Home Stock & Shares World equity markets drop ahead of US stimulus

World equity markets drop ahead of US stimulus

by Jonathan Adams
equity market

Gold continued to rise on hopes of more stimulus to offset the economic downturn due to Covid-19 pandemic

Global equity markets slipped and bond yields fell on Thursday as investors awaited an agreement on a US aid package to mitigate the fallout from the coronavirus crisis, with poor corporate earnings reports also weighing on European shares.

Safe-haven gold extended its record-breaking run, driven by expectations of more stimulus to counter the pandemic, while the dollar gained after data suggested the US labour market is stalling amid a resurgence in COVID-19 cases.

Initial claims for state unemployment benefits fell 249,000 to a seasonally adjusted 1.186 million for the week ended Aug. 1, the labour Department said, the lowest reading since mid-March.

Other data on Thursday showed a 54% surge in job cuts announced by employers in July. The reports followed on the heels of news this week of a sharp step-down in private payrolls in July and continued declines in employment at manufacturing and services industries.

Initial claims for state unemployment benefits fell 249,000 to a seasonally adjusted 1.186 million for the week ended Aug. 1, the Labor Department said. That was the lowest since mid-March. Claims remain well above the peak of 695,000 during the 2007-2009 Great Recession.

Economists polled by Reuters had forecast 1.415 million applications in the latest week.

Businesses are also cautious about hiring. Claims topped out at a record 6.867 million in late March. Some economists attributed last week’s drop in claims to the end of a $600 weekly unemployment benefits supplement last Friday. They expected further declines in the weeks ahead. Industry groups had complained the supplement was discouraging furloughed and unemployed workers from returning to their jobs.

Last week, 655,707 applications were filed under the government-funded Pandemic Unemployment Assistance program for gig workers and the self-employed among others, who do not qualify for regular state unemployment insurance. That was down 253,093 from the prior week.

Other economists, however, expected claims to remain elevated because of weak demand and the expiration of the US government’s Paycheck Protection Program that gave businesses loans that can be partially forgiven if used for employee pay.

But more than 1 million initial claims a week is not desirable if you think the economy is recovering, said Yousef Abbasi, global market strategist at StoneX Group Inc in New York. The report, he said, supports the need for stimulus.

It puts us right where the Fed wants to be, right where you’d want to be, if you’re thinking Washington needs to get stimulus done, Abbasi said.

The relief bill should be more targeted than the first to preserve ammunition if another shutdown should require further aid, former Reserve Bank of India Governor Raghuram Rajan told the Reuters Global Markets Forum on Wednesday.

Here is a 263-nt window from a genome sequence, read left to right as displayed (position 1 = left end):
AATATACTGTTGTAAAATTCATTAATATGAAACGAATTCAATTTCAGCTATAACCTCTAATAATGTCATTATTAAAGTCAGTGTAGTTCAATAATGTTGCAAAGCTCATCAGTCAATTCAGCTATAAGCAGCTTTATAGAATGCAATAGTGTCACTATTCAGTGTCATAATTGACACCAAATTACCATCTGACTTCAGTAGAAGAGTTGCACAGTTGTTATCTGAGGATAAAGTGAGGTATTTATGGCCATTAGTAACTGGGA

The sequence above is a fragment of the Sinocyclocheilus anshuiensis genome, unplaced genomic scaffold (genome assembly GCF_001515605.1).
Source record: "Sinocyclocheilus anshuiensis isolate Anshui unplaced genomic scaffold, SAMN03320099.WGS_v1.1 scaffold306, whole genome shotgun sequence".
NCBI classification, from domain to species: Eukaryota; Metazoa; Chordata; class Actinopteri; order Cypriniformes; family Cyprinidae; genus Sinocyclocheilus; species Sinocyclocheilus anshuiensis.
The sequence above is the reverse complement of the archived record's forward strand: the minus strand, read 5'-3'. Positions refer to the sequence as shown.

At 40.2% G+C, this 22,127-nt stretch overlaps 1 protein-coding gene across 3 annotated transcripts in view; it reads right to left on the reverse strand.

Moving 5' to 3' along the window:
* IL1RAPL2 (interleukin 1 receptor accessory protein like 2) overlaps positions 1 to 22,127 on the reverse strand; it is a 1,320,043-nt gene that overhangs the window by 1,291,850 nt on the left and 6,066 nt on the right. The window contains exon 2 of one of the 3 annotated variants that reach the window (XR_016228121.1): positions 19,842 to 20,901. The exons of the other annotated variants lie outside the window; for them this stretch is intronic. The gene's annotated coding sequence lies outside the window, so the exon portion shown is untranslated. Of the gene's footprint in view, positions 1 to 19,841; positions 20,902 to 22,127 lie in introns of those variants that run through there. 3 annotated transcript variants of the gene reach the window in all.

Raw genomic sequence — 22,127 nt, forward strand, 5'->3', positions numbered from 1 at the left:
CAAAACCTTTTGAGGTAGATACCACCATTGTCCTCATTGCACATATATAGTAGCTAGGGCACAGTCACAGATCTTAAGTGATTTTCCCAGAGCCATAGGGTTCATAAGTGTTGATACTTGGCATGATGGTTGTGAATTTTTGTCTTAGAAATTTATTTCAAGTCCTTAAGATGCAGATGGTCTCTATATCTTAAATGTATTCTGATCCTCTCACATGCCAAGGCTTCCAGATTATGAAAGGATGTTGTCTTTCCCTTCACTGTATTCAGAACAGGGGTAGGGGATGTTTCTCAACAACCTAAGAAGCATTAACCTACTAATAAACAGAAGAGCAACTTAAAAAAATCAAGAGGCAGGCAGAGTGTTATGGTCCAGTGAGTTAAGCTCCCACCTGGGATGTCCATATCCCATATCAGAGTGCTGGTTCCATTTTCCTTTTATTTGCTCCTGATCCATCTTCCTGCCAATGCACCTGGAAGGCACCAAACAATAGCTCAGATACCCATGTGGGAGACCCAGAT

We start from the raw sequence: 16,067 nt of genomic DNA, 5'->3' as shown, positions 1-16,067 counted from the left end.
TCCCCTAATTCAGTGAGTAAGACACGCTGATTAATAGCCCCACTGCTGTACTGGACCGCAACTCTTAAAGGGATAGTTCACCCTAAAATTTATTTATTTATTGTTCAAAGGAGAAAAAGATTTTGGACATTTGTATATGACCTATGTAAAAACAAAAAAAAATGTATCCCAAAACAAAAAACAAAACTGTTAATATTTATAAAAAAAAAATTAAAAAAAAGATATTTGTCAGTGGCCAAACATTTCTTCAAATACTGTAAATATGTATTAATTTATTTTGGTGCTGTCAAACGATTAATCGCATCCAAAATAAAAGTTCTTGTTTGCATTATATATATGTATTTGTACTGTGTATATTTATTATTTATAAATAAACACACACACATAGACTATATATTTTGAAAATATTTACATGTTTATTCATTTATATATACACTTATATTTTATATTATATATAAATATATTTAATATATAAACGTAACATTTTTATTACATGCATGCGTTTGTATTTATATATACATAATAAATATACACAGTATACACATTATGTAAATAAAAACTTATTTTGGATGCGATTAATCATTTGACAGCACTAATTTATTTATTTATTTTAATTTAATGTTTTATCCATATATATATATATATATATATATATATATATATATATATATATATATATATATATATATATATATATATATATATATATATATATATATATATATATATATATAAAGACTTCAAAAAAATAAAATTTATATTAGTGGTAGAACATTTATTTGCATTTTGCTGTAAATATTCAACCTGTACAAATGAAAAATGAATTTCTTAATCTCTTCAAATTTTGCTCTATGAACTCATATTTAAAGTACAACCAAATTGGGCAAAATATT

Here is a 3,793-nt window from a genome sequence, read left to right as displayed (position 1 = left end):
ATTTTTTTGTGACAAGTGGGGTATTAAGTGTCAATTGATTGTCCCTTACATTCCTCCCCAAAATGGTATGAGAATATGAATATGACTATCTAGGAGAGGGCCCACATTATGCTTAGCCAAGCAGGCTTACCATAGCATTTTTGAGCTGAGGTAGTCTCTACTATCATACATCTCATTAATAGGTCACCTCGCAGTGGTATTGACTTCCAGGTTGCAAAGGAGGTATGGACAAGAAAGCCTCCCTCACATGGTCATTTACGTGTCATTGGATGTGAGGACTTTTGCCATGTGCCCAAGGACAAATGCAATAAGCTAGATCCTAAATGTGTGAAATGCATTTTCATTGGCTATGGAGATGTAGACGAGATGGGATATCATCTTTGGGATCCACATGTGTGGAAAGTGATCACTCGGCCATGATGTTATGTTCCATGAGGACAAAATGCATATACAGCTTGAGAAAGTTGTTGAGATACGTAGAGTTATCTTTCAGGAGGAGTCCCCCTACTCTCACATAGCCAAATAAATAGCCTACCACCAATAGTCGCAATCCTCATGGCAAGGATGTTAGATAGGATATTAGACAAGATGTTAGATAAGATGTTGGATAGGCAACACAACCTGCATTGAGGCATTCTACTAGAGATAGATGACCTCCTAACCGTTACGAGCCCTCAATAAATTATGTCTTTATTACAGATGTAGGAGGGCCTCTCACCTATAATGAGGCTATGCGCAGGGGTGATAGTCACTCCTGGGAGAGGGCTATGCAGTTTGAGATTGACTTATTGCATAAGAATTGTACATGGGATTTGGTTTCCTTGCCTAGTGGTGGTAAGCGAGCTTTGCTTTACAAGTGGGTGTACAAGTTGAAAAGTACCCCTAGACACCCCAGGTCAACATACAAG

The major US stock indices traded little changed, but bourses in Europe fell as a three-day rally ran out of steam.

The pan-European STOXX 600 fell 0.73% and London’s FTSE 100 closed down 1.27%, pulled lower after Glencore scrapped its dividend. Europe’s mining index fell 2.3%.

The Dow Jones Industrial Average rose 0.14%, the S&P 500 lost 0.01% and the Nasdaq Composite added 0.14%.

MSCI’s benchmark for global equity markets fell 0.14% to 563.3.

The Dow Jones Industrial Average was down 4.10 points, or 0.02%, at 27,197.42, the S&P 500 was down 5.92 points, or 0.18%, at 3,321.85. The Nasdaq Composite was down 9.39 points, or 0.09%, at 10,989.01.

Healthcare shares fell the most among major S&P sectors.

Among individual shares, Becton Dickinson and Co dropped 9.1% after posting quarterly revenue below estimates as delayed elective procedures during coronavirus-led lockdowns squeezed demand for some of its devices.

Treasury yields fell, with the 10-year note sliding to 0.504% at one point, its lowest ever after a big down spike on March 9. The benchmark note last yielded 0.5232%.

The euro climbed to its highest against the dollar since May 2018 before giving up its gains. The euro was up 0.19% to $1.1883.

The weak dollar/strong euro trend will continue into next year, a Reuters poll showed, on expectations the US economic recovery is flagging, especially compared with Europe.

The dollar index fell 0.091%, while the Japanese yen strengthened 0.13% versus the greenback at 105.40 per dollar.

The British pound rose to a five-month high against the dollar after the Bank of England left interest rates at 0.1% and warned about possible risks from taking rates below zero.

Spot gold prices rose $19.7201, or 0.97%, to $2,059.12 an ounce. Gold has rallied more than 35% this year as it is considered an asset that should hold its value while the pandemic and money printing by central banks erode the value of others.

Silver prices jumped 4.1% to $28.12 per ounce, having hit a more than 7-year peak of $28.42, helped by a combination of investment and industrial demand.

Oil prices hovered near five-month highs as support from a weak dollar and falling US crude inventories countered bearish sentiment on fuel demand.

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